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What's the best way to hem velour?
TalyQ
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TalyQ
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Date: 12/15/08 12:48 PM

I searched the archives, but didn't find anything. I am making a dress for my daughter from pink pretty stretchy velour. It was a bit of a nightmare to sew it. I need to hem the skirt and sleeves, but can't figure out what to do. I tried narrow hem, looks awful. Would a double needle be OK or should I stay from any top-stitching on this and hem everything by hand? I have never hemmed any knit by hand and am not sure how to do it. Any advice from anybody who has worked with this crazy fabric is welcome.

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Natalija from Serbia (mom to 6 daughters and 1 son)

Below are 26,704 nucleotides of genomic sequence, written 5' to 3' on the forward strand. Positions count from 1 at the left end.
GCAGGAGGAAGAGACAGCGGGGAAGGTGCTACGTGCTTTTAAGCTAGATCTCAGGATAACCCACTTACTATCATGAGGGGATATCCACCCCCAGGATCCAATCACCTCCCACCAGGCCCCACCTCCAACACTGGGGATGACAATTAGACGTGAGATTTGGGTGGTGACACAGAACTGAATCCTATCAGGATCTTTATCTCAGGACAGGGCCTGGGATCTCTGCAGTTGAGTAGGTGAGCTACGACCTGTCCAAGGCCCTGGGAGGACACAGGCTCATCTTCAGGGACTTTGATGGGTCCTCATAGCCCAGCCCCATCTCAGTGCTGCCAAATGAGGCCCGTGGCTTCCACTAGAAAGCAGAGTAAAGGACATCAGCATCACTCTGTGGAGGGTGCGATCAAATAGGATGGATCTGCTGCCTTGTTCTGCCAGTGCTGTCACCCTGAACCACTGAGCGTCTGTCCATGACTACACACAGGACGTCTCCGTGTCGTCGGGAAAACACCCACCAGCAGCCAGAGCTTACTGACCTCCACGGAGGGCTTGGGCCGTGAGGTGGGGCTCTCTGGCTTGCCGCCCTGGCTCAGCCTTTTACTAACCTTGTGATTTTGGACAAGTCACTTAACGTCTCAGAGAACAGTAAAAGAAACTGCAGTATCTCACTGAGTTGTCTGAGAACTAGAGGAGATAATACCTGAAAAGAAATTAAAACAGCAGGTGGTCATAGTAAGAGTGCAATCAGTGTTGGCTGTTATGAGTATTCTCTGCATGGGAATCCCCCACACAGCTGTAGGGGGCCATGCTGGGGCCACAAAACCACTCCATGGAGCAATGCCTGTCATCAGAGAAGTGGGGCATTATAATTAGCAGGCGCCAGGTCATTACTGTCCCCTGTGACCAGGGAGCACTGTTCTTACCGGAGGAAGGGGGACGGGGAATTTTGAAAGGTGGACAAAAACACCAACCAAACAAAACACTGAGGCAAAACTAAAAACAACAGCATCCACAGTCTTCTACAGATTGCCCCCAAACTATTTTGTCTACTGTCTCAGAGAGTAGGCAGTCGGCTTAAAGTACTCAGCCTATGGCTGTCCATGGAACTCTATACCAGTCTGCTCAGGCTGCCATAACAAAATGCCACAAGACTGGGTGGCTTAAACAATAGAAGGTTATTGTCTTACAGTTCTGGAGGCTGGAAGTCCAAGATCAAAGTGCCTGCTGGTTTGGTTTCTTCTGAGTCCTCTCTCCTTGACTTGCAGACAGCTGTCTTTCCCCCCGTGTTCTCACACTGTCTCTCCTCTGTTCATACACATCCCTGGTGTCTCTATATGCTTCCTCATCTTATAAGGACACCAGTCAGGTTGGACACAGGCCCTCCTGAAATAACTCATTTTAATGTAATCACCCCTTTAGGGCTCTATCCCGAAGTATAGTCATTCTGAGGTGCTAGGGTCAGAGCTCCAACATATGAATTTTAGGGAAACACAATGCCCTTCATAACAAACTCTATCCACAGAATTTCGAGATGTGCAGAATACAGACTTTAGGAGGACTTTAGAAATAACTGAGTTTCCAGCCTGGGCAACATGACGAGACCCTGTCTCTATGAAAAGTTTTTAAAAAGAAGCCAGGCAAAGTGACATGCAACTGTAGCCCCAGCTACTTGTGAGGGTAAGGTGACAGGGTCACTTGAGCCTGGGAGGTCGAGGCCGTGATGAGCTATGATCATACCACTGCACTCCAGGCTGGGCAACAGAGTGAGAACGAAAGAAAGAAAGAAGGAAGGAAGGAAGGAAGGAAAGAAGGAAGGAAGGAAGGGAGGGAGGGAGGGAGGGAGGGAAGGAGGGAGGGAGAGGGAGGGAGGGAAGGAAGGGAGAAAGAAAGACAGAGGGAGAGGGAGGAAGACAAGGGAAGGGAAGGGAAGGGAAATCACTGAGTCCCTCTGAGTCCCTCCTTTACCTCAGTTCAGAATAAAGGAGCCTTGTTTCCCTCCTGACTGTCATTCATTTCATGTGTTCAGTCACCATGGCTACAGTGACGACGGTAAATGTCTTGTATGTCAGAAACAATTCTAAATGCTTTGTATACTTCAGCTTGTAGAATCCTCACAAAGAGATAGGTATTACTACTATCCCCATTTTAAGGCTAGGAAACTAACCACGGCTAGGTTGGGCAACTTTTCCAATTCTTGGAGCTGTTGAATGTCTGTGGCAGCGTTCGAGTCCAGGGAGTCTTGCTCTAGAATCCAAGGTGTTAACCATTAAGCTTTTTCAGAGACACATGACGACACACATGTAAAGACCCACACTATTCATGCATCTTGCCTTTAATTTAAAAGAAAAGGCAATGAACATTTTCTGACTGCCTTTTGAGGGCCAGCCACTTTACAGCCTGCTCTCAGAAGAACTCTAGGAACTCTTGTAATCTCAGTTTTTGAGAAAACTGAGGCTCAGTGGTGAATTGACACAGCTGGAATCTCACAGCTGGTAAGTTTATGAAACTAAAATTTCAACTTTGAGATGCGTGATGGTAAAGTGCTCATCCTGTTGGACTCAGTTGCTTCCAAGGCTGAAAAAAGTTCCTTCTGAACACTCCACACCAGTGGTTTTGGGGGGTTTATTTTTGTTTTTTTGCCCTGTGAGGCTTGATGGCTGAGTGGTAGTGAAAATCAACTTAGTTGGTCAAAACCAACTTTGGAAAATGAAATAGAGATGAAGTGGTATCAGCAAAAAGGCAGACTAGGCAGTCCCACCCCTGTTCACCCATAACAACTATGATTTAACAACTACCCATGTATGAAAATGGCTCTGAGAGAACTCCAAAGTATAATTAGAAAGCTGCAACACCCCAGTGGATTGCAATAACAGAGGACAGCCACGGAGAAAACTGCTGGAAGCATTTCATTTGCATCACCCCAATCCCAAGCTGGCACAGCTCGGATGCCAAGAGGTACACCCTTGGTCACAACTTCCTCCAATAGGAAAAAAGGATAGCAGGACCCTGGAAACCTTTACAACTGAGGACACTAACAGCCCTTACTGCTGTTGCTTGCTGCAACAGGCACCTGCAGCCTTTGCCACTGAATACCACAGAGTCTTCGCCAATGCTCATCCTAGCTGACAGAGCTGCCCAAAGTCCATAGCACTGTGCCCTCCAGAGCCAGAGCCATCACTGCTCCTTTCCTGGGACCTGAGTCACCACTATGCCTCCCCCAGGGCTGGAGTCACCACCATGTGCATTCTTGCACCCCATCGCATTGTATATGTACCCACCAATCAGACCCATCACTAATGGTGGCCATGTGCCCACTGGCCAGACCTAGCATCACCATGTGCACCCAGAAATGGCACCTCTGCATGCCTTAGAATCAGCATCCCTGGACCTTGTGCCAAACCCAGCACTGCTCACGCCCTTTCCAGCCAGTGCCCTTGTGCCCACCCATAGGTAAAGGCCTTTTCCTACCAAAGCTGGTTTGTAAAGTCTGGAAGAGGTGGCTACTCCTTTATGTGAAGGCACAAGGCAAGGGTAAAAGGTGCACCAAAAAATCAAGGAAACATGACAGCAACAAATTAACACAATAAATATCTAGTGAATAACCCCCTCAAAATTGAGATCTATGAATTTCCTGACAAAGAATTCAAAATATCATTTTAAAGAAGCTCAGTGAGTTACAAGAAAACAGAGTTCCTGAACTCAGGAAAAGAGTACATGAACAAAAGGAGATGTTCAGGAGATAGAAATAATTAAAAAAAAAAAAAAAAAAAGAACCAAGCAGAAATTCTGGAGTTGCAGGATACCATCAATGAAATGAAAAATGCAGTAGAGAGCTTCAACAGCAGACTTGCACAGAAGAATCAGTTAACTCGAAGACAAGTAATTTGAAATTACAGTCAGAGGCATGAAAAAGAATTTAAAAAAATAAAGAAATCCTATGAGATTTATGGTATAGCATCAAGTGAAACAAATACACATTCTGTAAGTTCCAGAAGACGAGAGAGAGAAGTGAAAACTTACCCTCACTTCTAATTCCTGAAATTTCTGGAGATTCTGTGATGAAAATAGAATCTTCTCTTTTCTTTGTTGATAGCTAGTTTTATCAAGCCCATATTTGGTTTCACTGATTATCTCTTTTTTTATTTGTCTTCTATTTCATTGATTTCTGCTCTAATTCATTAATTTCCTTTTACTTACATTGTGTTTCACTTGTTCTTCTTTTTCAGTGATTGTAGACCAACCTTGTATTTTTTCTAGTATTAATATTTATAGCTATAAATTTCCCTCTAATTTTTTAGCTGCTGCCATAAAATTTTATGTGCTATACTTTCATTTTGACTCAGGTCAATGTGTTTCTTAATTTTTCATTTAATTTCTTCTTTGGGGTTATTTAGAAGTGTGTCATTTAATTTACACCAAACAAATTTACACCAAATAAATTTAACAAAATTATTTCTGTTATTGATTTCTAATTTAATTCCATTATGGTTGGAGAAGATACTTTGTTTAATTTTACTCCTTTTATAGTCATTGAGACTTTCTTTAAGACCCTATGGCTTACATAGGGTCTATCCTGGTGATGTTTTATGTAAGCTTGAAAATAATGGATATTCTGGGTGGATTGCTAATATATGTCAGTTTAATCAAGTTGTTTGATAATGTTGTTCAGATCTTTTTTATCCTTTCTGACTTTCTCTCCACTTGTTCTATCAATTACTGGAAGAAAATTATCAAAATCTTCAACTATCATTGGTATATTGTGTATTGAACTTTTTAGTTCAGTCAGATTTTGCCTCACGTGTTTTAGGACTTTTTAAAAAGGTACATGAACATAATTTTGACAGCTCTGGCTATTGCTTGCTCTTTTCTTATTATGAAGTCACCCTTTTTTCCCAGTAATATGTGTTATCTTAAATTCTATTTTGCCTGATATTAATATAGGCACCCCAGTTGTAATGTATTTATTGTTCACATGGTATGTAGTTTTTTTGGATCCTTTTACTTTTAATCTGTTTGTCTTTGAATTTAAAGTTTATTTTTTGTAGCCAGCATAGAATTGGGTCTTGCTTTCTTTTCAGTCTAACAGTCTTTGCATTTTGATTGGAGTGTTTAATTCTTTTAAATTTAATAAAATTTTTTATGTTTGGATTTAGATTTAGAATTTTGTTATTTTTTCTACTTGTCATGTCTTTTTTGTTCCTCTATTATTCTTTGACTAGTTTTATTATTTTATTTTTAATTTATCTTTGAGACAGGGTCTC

Michelle T

Michelle T
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In reply to TalyQ


Date: 12/15/08 12:58 PM

I made velour bath robes for my kids a few years ago, I used a zig zag stitch for the hems.

A double needle should work too.

I serged the edges first.

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Proud parent of a Dwight International School Honour Roll Student

reneeb4930
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reneeb4930  Friend of PR
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Subject: Whats the best way to hem velour? Date: 12/15/08 1:58 PM

TalyQ serge the hem first and after you can do ablindstich hem on your machine or by hand. For a little dress I would not do a 2 needles hem, it will not be nice.

TalyQ
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TalyQ
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In reply to reneeb4930


Date: 12/15/08 2:21 PM

Quote: reneeb4930
TalyQ serge the hem first and after you can do ablindstich hem on your machine or by hand. For a little dress I would not do a 2 needles hem, it will not be nice.

It's not a little dress, my daughter is 13 and taller than me. But I tried the double needle on a sample and it looks pretty bad. So I tried hand-stitching it. The problem is I do not have a serger and the edge keeps rolling in even after the blind hem. I must figure out something. I do have a "serger-like" stitch on another machine. Would that help maybe?